The Scary True Story Behind Captain Phillips, Explained

‘Captain Phillips’ is a biographical drama-thriller that follows the hijacking of the cargo ship Maersk Alabama and the subsequent kidnapping of its skipper, Captain Richard Phillips. The film is directed by Paul Greengrass, with the screenplay penned by Billy Ray. Tom Hanks sports the titular character who is held hostage by Somali pirates in his ship’s lifeboat for days, with the Navy and Coastguard doing all they can to rescue the endangered captain.

A stunning film that brought the relatively obscure topic of Somali piracy to the forefront, ‘Captain Phillips’ portrays an unexpectedly dangerous side of being a merchant mariner. We decided to dig around and see how much of ‘Captain Phillips’ was based on real life. And also, what’s with Tom Hanks falling into deep trouble whilst making deliveries? (‘Cast Away,’ anyone?) If you’re wondering the same, then we’ve got a treat for you! (Possible spoilers ahead).

Is Captain Phillips Based on a True Story?

Yes, ‘Captain Phillips’ is based on a true story. The cargo ship Maersk Alabama was hijacked by four Somali pirates on April 8, 2009, whilst in the Indian Ocean. The movie ‘Captain Phillips’ is based on the events surrounding the hijacking as well as on the book ‘A Captain’s Duty: Somali Pirates, Navy SEALs, and Dangerous Days at Sea.’ The book is co-authored by Richard Phillips, who was Captain of the ship during the hijacking, and journalist and author Stephan Talty.

Image Credit: CNN

The director, Paul Greengrass, who is a former journalist, is also known for his dramatizations of historic events, having previously written and directed the award-winning ‘United 93.’ It comes as no surprise then that ‘Captain Phillips’ follows the events faithfully, depicting accurate details like the number of pirates that boarded, the firehose tactics used by the crew to stop them, and of course, Phillips’ subsequent kidnapping. However, whereas in the movie it seems like he was only held hostage in the small lifeboat for a day and a half, the real Richard Phillips was held by the pirates for almost 5 days, from Wednesday, April 8, till Sunday, April 12, 2009.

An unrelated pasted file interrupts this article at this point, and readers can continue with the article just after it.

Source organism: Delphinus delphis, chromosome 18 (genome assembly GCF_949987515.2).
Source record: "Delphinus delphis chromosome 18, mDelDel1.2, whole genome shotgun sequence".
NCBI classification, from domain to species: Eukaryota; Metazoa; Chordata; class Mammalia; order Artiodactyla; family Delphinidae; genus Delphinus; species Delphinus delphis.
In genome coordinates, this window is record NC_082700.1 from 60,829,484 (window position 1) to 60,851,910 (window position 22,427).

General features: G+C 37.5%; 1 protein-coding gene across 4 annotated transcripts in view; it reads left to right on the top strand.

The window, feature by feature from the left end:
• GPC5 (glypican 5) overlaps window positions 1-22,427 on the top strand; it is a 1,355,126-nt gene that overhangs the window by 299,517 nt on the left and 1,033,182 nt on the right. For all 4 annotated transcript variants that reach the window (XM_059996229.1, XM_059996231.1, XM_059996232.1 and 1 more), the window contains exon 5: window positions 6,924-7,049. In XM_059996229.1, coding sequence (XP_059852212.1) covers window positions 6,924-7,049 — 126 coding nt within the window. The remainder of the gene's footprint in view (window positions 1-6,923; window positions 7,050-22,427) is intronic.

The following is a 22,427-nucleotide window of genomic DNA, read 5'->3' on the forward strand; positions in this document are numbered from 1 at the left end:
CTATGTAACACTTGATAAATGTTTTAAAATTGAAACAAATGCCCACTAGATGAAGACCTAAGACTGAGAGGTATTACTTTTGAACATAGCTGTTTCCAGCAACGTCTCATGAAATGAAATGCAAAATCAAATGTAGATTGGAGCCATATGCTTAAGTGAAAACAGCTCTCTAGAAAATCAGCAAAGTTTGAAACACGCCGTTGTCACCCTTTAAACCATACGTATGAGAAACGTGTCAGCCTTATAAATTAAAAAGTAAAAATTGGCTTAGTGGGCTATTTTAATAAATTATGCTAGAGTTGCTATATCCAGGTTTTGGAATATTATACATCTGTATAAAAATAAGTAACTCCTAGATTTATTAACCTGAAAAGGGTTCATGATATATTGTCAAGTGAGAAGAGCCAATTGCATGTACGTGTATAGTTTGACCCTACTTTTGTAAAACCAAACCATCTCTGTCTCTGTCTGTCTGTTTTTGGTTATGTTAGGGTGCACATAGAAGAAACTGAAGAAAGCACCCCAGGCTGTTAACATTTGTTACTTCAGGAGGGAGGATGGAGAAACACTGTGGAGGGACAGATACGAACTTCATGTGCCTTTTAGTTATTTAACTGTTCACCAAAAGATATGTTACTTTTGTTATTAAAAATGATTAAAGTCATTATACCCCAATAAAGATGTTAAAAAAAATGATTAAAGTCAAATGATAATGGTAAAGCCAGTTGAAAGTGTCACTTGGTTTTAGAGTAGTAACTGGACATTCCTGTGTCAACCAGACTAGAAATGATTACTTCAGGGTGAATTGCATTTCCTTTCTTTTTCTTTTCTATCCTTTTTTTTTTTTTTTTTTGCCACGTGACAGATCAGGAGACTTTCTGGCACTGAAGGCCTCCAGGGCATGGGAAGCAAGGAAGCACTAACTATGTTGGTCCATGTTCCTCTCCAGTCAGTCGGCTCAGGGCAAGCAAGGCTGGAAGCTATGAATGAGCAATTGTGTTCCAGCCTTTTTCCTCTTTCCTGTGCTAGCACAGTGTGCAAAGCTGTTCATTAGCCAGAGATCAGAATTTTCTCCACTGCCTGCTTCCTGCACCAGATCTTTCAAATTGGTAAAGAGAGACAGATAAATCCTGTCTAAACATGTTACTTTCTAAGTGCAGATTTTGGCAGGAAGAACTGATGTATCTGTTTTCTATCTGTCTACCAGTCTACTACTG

It has also since been noted that the real Phillips never volunteered to be taken hostage or shot to save his crew, unlike what is portrayed in the film. In reality, the Captain was taken prisoner soon after the pirates boarded. Furthermore, a member of the crew, Chief Engineer Mike Perry, then ambushed the pirate leader Abduwali Muse and attempted to exchange him for the ship’s captain. This seemed to briefly work until the pirates reneged on the agreement and took Phillips hostage, taking him on the lifeboat with them. Hence, it was not the Captain volunteering but a hostage exchange gone wrong that resulted in the hostage situation on the lifeboat.

Another detail where the movie briefly departs from reality is when Bilal gets injured on the ship by a trap of broken glass set by the crew. In reality, it was Muse that was injured whilst taking over the Maersk Alabama and subsequently boarded the USS Bainbridge to get medical help. This resulted in him being the only one remaining alive whilst the other 3 pirates, who remained on the lifeboat with Phillips, were killed by SEAL Team Six snipers. Muse was eventually sentenced to almost 34 years in prison in the US.

Since the release of ‘Captain Phillips,’ there has been some controversy regarding the portrayal of Phillips as a hero in the film, with some of his crew from the hijacking saying that it does not represent him accurately. An article in the New York Post quotes an anonymous (for legal reasons) crewmember who supposedly worked closely with Phillips saying “Phillips wasn’t the big leader like he is in the movie.” The article goes on to describe how, despite repeated warnings of piracy in the area, the real Captain Phillips allegedly disregarded safety protocol and his crew’s pleas, and sailed too close to the Somali coast.

Whereas reports from the time place the Maersk Alabama 240 miles from the coast, according to the warning emails received by the captain leading up to the hijacking, he was supposed to be at least 600 miles from the coast. Partly because of this, 11 of the crew members sued the Maersk Line and the Waterman Steamship Corporation for almost $50 million, claiming “willful, wanton and conscious disregard for their safety.” Phillips was part of this case as a witness for the defense. So, evidently, ‘Captain Phillips’ does embody a true story to push forth its compelling narrative.

Read More: Best Abduction Movies